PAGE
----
Leaving the bar, if you can, head outside and turn right. stay on this road, don’t turn off, even though tempted. A lack of signs will encourage your return to the real fire in the pub, but perseverence will lead you uphill to eventually find Withens Clough Reservoir, and a level but stoney pathway around its northern shore. You almost cannot miss the gate taking you away from the water and NorthWest on another hill. This one has awelcome rock strewn skyline to draw you along. You will be turning left before the top, along the bridleway. There is a footpath taking a diagonal for the two sides of the square you are about to walk, but I couldn’t find the start of it. I was onlt aware it exists because at the other side there is a marker pointing across the field. You have arrived at a strange place called Red Dykes. No longer used, there is an abandonned building and a lot of tall drystone walls. I would hazard a guess that this was used when the sheep were driven across the moor to market. I my be wrong, but the path has the feel of a drovers route. You will follow one of these walls up the hill to the start of Withens Gate.
This ancient way marker is one of several along this 300 yard stretch, with a large stone at its other end, leaning to one side, as if pointing you up the hill. It is not necessary to follow its suggestion, the Calderdale way continues straight ahead. If you are feeling strong in the legs though, be tempted. The stone is showing you the way to Stoodley Pike. It s much further thn you think. The structure is massive, and can be see from a long way off. Stoodley Pike was completed in 1856, and at 121′ high it dominates the landscape. If you have a torch, and are feeling brave, you can climb the steps to the landing and have a view all around. It is open all the time.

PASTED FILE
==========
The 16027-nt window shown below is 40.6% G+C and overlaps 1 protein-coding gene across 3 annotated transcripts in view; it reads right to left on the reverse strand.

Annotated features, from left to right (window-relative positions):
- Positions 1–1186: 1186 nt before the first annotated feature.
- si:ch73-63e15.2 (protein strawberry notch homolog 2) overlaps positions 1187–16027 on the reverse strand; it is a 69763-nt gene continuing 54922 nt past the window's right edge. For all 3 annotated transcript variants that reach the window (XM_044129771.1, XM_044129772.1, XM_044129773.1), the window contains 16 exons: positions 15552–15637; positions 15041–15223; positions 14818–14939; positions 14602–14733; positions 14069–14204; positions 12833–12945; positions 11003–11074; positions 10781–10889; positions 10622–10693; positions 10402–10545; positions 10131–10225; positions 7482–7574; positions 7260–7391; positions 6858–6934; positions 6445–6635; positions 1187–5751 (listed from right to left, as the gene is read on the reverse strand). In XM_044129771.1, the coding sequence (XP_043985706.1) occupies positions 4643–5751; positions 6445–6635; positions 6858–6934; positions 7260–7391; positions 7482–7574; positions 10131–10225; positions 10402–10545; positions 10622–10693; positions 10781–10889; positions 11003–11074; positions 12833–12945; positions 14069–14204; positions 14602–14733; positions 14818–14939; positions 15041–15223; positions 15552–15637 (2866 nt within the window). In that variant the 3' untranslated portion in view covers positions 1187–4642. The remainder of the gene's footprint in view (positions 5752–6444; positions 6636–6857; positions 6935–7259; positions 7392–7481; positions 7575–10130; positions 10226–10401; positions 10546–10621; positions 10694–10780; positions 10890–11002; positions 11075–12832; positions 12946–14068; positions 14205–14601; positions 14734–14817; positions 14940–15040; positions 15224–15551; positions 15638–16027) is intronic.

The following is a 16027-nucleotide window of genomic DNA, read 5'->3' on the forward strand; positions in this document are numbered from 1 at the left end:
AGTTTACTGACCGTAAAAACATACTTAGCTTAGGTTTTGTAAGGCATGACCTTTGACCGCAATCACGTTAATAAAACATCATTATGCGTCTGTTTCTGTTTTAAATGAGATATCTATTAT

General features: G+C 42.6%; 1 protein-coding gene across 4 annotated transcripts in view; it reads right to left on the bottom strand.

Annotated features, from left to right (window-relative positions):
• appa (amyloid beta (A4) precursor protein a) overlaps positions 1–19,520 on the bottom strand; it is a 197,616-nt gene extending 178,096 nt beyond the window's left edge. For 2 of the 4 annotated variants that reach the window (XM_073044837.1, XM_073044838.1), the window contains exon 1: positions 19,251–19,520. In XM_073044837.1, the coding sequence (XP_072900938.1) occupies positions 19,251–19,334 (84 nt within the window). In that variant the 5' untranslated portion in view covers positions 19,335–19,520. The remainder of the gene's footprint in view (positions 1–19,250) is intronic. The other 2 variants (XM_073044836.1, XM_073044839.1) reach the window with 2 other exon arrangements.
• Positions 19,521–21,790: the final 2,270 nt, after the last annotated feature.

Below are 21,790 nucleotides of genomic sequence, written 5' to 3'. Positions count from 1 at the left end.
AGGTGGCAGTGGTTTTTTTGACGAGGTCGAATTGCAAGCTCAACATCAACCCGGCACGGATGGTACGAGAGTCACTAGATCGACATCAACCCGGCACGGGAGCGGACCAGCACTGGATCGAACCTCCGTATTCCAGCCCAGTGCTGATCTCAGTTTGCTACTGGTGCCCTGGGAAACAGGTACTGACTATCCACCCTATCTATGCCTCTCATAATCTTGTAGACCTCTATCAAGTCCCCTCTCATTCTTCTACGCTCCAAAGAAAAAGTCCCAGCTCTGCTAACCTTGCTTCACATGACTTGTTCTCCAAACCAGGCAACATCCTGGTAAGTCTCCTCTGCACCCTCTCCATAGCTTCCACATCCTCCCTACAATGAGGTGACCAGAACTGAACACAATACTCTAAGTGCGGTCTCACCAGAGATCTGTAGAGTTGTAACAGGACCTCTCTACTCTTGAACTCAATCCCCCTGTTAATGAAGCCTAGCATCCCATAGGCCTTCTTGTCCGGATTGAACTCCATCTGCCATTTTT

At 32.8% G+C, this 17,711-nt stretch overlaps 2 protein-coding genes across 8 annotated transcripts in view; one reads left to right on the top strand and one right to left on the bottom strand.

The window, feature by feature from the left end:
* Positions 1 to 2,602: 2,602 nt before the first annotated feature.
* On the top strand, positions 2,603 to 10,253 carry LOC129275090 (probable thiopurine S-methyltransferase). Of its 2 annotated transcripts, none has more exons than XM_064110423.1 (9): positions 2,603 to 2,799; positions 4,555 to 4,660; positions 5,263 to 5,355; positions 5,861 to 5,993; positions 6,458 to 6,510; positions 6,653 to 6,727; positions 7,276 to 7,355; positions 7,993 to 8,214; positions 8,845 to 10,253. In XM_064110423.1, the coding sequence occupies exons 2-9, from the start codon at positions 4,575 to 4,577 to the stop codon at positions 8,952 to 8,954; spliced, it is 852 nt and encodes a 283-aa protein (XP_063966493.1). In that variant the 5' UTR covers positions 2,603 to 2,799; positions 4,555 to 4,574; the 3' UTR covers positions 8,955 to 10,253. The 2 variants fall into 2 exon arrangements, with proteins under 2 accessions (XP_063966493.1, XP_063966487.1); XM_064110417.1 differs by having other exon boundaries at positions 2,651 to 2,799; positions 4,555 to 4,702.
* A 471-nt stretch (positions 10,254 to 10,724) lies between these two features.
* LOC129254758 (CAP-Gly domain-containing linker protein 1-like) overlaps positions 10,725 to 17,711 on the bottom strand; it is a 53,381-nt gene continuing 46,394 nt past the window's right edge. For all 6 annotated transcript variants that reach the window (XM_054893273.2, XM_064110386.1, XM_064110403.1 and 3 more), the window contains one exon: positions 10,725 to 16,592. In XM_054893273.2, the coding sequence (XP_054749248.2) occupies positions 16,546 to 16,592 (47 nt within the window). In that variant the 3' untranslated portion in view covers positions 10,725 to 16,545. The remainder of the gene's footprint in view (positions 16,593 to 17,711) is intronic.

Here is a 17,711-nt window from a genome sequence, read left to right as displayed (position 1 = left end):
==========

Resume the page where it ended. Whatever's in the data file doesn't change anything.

Retrace your steps back to the leening stone, and thank it or curse it for its suggestion. Either way, it marks your retur to the Calderdale way, so turn right and begin the long downhill walk on the well worn drovers path.
On the tarmac you will pass through Mankinholes (look for the YHA building) keeping an eye open for your left turn back on the drove route, leaving the road. You will get to Lumbutts. A nice straight road leads away from the village heading generally West. Turn off the road at SD949233, through Croft Farm and then take a left at SD948235, which is marked, but not immediately visible. This next section is the muddiest of the walk so far, and was well above ankle deep in a few places. I tested the depth with my stick, a wise move, as some areas are very deep. At the end of the quagmire is a riding school, and welcome hard surfaces to tread upon. All that remains for this section is a pleasent walk down hill into Todmorden, about 1/2 a mile away, passing the old quaker burial site and the very large Church.